Available on backorder


It’s been said that music is the closest thing we have to time travel. Case in point: the new live album and concert film from Nick Mason’s Saucerful of Secrets. Live At The Roundhouse captures the former Pink Floyd drummer and his supergroup of talented friends – guitarists Lee Harris and Gary Kemp, keyboardist Dom Beken, and longtime Floyd associate Guy Pratt on bass – as they tackle some of Pink Floyd’s earliest deep cuts in the famed London venue. The 22-song set is available now as  2-CD/DVD (with BluRay to follow).

It came as a surprise when, in 2018, Nick Mason announced a world tour with a new band, Saucerful of Secrets. Even though David Gilmour and Roger Waters, respectively, had built new careers revisiting Pink Floyd and solo successes in arenas and grand halls, it hadn’t really occurred to anyone that Nick Mason might chart a similar course. But why not? He was Pink Floyd’s most dependable member – the ever-steady heartbeat of the band, the only one to appear on every album and experience every era. The affable timekeeper had long stood in the shadows of his bandmates and their acrimony, and now it was his turn in the spotlight.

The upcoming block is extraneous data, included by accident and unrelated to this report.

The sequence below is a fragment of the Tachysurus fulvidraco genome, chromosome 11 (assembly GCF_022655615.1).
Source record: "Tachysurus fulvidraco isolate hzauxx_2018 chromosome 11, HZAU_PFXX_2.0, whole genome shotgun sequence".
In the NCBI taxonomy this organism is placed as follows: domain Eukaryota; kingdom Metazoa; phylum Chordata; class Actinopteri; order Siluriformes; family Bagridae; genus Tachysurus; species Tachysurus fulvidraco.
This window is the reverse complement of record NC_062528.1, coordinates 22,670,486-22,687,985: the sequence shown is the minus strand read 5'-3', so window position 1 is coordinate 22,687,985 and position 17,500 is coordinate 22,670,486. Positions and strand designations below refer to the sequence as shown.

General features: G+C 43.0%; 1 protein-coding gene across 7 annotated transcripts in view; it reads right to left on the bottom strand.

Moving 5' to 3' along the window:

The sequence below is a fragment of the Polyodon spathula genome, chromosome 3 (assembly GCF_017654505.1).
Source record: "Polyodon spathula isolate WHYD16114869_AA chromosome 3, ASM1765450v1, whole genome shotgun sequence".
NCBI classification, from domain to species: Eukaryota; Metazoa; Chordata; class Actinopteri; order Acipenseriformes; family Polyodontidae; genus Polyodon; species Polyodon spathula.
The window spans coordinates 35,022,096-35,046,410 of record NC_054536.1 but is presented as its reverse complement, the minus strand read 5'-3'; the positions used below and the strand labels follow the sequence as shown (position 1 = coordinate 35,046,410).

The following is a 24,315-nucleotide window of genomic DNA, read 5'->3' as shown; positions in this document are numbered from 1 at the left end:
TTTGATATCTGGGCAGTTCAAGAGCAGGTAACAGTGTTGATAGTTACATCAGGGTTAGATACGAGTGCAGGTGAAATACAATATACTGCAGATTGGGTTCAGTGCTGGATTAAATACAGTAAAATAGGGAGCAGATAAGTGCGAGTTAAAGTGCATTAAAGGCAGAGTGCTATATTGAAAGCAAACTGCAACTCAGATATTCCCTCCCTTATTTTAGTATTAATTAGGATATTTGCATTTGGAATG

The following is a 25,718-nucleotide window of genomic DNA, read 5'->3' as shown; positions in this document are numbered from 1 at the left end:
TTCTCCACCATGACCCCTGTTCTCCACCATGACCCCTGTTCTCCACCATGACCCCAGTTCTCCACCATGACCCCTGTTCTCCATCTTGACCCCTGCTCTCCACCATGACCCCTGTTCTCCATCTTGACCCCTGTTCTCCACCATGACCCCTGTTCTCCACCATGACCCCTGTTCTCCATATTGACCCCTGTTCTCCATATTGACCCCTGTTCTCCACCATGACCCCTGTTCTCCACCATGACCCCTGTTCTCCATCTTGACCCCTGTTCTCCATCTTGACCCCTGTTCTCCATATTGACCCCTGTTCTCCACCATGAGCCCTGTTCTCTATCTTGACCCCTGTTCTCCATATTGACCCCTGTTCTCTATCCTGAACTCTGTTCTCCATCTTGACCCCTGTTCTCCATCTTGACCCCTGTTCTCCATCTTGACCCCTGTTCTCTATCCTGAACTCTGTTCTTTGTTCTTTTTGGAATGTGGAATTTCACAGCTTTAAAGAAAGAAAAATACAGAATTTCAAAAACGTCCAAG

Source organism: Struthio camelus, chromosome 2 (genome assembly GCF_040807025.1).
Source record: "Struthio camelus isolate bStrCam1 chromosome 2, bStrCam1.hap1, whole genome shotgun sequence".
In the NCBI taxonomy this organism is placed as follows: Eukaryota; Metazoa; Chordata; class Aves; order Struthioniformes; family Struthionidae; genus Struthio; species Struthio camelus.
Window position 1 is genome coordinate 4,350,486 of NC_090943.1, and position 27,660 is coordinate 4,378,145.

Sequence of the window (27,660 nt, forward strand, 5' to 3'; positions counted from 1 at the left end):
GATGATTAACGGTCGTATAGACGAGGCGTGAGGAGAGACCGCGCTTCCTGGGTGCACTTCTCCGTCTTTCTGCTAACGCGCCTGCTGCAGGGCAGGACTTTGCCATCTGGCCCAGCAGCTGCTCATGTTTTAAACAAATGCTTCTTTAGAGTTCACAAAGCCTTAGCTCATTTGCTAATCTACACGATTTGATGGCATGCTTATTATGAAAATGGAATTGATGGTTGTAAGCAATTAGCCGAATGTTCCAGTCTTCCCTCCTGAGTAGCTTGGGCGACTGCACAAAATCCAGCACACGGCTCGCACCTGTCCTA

From the start, Mason made clear that his show would be markedly different from those of his former bandmates.   Mason would track his own unique course by focusing only on pre-Dark Side material. On the heels of the 2016 Early Years box set, the Syd Barrett-led era was fresh in the minds of Floydians and had no doubt found a new audience. So every ingredient was just about perfect here: great material, a fantastic band, and, as is Nick Mason’s specialty, impeccable timing.

But one more ingredient that makes this particular performance so special is the venue itself. London’s Roundhouse holds an important place in Pink Floyd’s history, as it was something of a second home to the band from 1966 to 1972. . Whether it be the early singles of 1967 and 1968, or the heavier fare from the early ’70s, the Saucerful of Secrets band makes the songs their own while simultaneously honoring the arrangements that fans have come to love. If that weren’t enough, many of these songs hadn’t been performed onstage in decades (if at all) and were finally given a chance at a new life.